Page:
March 6, 2005

Information Meeting on Town Hall land purchase

Thursday's hour-long information meeting on the land purchase for the new Town Hall brought over 25 attendees to find out what the town's plans were for the 47 acres the Town is purchasing behind the existing Town Hall for $100,000.

Information meeting on Town Hall land purchase
Information meeting on Town Hall land purchase.

Zoning Officer Henry Slater walked attendees through the map. The town is purchasing part of a 73-acre parcel, including 20 acres of wetlands and about 26 acres of usable land. Those 26 acres will include a buffer separating the town's property from the rest of the parcel, which may eventually be developed for residential use, and contains several possible sites for a new Town Hall, which will likely be around 11,000 square feet. (The current town hall is 4,000 square feet, not all of which is usable.)

Map of Town Hall land purchase
Map of Town Hall land purchase.

ELM Acquisition Corporation will be retaining land further behind the proposed town hall area, as well as a strip for access from Route 392 along the eastern boundary of the Village of Dryden.

Town resident Robin Hadlock Seeley asked where the money for this was coming from, and Town Attorney Mahlon Perkins replied that the money for the land purchase was coming from surplus funds from last year's budget. The new town hall itself will be built with the roughly $2.5 million the town has been saving since 1989 for thiis project. (Using reserve funds requires a public hearing and may be subject to a referendum.)

There were a number of questions about the wetlands and what could be done with those. Town Environmental Planner Debbie Gross has been looking into the rules for things like trails and boardwalks, and found that they can be done, though it requires a lot of careful planning to avoid sensitive habitat and cautious use of materials, like the black locust instead of pressure-treated lumber that was used at the O. D. von Engeln nature preserve in Malloryville. The Cornell Lab of Ornithology was cited as another possible example.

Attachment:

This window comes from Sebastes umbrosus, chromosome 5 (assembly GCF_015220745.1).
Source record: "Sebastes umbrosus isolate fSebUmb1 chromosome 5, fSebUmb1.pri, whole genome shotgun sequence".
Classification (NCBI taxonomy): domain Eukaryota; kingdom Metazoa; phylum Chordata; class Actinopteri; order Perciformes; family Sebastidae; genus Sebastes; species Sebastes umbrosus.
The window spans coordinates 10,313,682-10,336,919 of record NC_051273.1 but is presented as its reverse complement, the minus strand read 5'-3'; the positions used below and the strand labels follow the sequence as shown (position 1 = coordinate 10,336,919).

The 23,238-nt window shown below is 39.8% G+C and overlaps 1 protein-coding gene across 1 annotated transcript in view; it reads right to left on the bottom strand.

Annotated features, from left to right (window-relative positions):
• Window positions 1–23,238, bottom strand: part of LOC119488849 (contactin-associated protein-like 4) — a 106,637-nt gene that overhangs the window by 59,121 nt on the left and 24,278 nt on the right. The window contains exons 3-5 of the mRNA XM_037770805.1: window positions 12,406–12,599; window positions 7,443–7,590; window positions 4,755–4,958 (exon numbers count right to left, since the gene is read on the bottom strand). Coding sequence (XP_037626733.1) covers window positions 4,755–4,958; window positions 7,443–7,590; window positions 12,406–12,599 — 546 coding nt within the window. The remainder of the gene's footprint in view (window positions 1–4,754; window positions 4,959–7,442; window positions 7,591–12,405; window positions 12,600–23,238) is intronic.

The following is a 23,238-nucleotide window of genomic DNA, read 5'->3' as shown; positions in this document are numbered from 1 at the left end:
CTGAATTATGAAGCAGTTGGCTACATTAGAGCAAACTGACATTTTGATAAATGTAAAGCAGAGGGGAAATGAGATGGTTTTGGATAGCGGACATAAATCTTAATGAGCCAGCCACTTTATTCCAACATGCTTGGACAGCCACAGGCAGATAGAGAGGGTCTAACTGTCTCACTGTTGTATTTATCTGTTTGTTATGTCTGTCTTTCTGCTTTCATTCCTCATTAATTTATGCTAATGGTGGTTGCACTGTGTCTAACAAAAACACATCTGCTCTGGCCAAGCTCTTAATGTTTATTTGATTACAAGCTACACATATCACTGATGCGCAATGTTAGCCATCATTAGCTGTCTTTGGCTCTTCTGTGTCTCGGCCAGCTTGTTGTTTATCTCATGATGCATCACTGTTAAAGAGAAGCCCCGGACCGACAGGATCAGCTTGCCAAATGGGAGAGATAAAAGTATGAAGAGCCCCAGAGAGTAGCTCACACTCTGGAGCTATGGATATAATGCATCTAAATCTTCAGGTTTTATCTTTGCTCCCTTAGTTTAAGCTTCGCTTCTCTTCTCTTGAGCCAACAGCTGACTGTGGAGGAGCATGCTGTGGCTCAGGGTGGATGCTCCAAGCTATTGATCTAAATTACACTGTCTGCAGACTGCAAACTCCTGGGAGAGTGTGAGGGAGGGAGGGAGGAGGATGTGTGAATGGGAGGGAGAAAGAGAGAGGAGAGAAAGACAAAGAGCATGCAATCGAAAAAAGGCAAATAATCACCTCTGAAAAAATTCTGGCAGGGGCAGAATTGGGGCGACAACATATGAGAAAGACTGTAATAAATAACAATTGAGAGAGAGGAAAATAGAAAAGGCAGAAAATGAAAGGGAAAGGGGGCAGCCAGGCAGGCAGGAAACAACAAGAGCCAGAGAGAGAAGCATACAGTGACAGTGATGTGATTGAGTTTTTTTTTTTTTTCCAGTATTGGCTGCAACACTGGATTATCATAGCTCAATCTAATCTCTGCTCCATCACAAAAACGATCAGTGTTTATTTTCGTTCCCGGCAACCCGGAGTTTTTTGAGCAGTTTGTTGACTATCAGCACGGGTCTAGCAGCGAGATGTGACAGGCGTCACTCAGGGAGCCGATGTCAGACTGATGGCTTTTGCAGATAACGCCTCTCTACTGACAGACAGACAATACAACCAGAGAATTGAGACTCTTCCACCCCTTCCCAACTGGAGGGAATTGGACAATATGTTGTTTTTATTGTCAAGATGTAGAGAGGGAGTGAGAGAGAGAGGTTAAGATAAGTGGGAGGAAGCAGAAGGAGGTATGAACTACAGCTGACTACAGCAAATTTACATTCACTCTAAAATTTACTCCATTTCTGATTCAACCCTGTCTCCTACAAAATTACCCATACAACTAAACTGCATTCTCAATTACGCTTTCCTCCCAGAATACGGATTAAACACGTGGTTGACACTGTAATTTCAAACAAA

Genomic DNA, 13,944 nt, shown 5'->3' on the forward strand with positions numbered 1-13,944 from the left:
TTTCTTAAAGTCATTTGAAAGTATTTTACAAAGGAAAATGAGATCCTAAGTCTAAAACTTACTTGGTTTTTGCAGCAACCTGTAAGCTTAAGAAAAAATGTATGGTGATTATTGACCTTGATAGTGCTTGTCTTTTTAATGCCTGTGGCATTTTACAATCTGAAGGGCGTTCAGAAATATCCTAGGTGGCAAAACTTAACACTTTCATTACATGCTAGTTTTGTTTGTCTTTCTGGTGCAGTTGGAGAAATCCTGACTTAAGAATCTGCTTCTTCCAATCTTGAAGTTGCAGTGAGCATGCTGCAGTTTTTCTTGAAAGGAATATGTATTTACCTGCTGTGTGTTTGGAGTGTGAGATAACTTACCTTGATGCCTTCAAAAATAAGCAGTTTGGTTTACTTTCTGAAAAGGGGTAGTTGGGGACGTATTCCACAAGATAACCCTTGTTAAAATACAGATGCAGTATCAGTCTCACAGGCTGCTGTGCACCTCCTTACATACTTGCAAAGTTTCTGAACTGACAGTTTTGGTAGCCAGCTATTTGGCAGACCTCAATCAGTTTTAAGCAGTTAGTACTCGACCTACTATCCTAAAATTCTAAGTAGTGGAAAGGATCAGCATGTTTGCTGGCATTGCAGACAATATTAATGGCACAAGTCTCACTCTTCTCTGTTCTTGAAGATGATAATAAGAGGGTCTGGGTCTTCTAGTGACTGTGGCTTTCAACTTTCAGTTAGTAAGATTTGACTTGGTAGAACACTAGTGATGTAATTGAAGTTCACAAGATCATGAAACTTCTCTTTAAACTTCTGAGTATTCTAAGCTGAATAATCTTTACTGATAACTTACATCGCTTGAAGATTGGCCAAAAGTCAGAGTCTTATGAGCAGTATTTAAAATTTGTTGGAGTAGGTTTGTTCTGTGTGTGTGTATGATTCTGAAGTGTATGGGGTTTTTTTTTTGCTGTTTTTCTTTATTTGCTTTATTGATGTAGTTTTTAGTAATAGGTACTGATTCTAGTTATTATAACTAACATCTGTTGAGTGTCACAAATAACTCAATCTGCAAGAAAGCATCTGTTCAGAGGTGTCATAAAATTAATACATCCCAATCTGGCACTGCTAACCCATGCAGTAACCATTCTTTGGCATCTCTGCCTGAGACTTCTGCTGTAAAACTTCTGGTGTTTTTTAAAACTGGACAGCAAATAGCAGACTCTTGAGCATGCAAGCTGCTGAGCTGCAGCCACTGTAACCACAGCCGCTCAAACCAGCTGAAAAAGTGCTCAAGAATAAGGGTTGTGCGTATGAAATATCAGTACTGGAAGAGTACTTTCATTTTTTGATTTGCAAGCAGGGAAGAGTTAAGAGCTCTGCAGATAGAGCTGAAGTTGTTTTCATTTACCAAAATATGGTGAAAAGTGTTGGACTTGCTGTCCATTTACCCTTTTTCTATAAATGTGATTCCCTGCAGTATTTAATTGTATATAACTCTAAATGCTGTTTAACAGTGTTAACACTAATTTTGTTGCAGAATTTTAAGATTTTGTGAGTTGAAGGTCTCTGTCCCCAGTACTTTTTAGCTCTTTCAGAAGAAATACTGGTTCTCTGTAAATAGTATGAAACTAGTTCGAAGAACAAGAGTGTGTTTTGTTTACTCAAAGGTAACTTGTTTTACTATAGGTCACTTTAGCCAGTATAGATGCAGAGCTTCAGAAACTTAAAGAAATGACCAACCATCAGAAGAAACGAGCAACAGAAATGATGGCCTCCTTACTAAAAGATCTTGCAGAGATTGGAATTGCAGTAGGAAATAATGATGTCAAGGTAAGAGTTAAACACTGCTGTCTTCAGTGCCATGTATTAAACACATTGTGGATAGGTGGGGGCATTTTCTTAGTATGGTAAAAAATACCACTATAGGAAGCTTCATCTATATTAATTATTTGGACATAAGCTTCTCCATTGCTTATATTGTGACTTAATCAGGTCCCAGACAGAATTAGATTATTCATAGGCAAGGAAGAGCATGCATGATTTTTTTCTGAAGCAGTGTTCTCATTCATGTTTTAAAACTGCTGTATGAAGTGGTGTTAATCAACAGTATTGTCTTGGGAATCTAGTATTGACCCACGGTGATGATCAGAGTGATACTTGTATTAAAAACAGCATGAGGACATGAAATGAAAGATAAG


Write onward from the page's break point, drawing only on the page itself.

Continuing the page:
The historical nature of the area came up a few times, as the Town offices and highway department building are on the former Dryden fairgrounds, famous for their huge (30,000+) crowds and 12-sided barn. County Legislator Mike Lane noted that much of the old racetrack and some old building piers still exist. (After the meeting I suggested making the new town hall 12-sided, but somehow I think a model or a marker is more likely.)

Environmental Planner Debbie Gross also discussed preliminary work the town is doing toward making the town hall more energy efficient. New York State, through NYSERDA, has programs for training architects working on municipal projects as well as grants that will cover up to 60% of the added cost of making new municipal buildings energy-efficient. Architectural work is just getting started, though a group of town employees and officials have toured the Lansing, Groton, and Virgil town halls, all of which are relatively recent.

Recreation came up a number of times, with one attendee suggesting that "I can fit quite a few soccer fields in there, maybe a baseball diamond." Town Councilman Mike Hattery was cautious about recreation purposes, noting the upcoming recreation study, and pointing out that the additional land is only adding 1 or 1.5% to the overall cost of the projects. Councilman Marty Christofferson saw the purchase as an "opportunity to get a large chunk of land" because "a small piece would cost close to what a big piece would cost," but the "main priority was to build a new town hall."

The purchase isn't complete yet, as the seller has to complete a survey of the land, but the initial contract is set up. When the board is ready to start work on the new town hall building itself, there will be additional public hearings and opportunities for comment.

Posted by simon at March 6, 2005 12:41 PM in , , ,
Note on photos